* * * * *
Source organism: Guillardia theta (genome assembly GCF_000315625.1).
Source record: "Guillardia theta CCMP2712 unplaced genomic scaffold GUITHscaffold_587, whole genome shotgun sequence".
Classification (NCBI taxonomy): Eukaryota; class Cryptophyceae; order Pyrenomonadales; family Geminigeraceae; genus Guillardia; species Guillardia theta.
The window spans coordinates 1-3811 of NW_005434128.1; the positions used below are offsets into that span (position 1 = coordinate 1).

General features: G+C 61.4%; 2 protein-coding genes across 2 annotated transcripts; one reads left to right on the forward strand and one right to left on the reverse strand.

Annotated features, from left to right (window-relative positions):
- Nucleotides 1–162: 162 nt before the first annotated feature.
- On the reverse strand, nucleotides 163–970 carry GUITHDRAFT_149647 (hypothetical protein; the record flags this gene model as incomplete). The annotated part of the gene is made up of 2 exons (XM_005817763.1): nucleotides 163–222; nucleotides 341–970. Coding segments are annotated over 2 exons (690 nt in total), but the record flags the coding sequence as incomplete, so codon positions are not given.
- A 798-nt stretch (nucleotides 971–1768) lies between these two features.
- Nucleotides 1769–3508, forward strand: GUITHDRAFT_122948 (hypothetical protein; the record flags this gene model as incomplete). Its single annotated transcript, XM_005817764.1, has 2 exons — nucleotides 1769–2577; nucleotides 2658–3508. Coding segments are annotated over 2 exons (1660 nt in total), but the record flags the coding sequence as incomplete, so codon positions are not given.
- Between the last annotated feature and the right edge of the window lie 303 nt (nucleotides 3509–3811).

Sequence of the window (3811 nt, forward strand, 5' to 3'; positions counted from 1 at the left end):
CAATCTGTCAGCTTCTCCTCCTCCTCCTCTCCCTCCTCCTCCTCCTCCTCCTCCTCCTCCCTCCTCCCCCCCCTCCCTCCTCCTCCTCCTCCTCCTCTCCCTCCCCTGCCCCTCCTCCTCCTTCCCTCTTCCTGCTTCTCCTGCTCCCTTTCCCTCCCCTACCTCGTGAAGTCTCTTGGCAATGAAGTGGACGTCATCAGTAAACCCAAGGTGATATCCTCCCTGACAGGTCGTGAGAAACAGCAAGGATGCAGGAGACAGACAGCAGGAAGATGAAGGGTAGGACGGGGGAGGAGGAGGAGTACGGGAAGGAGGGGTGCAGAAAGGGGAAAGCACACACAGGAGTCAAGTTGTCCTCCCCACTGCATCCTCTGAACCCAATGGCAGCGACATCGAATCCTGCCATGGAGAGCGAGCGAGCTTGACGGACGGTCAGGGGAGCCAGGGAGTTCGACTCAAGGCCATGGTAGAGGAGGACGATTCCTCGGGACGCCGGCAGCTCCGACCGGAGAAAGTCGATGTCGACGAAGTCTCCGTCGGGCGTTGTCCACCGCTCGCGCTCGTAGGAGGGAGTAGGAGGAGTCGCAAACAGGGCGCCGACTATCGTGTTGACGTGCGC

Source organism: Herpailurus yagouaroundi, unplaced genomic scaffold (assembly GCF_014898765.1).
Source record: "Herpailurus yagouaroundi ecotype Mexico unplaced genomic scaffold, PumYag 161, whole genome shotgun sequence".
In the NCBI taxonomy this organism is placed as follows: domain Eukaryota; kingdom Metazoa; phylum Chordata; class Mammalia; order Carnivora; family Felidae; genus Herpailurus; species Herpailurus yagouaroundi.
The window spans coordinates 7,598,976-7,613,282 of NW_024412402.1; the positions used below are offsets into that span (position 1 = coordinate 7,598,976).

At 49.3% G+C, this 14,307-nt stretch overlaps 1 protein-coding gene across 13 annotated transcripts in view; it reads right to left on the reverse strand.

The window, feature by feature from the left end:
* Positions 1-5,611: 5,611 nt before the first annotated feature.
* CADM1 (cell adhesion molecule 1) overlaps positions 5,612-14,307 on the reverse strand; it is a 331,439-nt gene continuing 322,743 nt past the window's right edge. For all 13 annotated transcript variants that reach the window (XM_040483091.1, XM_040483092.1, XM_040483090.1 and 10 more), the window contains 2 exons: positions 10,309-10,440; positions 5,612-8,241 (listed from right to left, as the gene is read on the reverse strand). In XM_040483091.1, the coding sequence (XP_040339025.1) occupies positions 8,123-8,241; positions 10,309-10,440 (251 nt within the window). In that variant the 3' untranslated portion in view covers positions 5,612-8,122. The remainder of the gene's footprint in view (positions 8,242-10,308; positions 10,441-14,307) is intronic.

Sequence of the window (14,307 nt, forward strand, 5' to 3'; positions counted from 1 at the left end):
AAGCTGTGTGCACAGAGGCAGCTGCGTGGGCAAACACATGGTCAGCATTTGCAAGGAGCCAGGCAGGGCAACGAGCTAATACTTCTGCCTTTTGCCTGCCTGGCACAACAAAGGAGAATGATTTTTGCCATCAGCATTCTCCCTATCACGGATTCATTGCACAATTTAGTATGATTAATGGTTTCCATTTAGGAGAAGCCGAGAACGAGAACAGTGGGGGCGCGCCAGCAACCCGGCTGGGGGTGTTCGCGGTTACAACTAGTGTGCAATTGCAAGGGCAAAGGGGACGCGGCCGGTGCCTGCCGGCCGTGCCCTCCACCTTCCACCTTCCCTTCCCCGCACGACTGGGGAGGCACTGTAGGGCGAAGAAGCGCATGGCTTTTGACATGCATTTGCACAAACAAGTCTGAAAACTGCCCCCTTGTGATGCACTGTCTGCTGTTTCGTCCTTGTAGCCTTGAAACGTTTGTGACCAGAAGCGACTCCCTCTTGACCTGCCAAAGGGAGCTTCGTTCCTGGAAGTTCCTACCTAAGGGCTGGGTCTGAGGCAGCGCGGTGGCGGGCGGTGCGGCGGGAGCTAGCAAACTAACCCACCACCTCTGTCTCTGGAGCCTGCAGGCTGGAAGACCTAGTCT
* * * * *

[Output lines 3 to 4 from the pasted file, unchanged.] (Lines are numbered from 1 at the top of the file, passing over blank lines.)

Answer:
Classification (NCBI taxonomy): Eukaryota; class Cryptophyceae; order Pyrenomonadales; family Geminigeraceae; genus Guillardia; species Guillardia theta.
The window spans coordinates 1-3811 of NW_005434128.1; the positions used below are offsets into that span (position 1 = coordinate 1).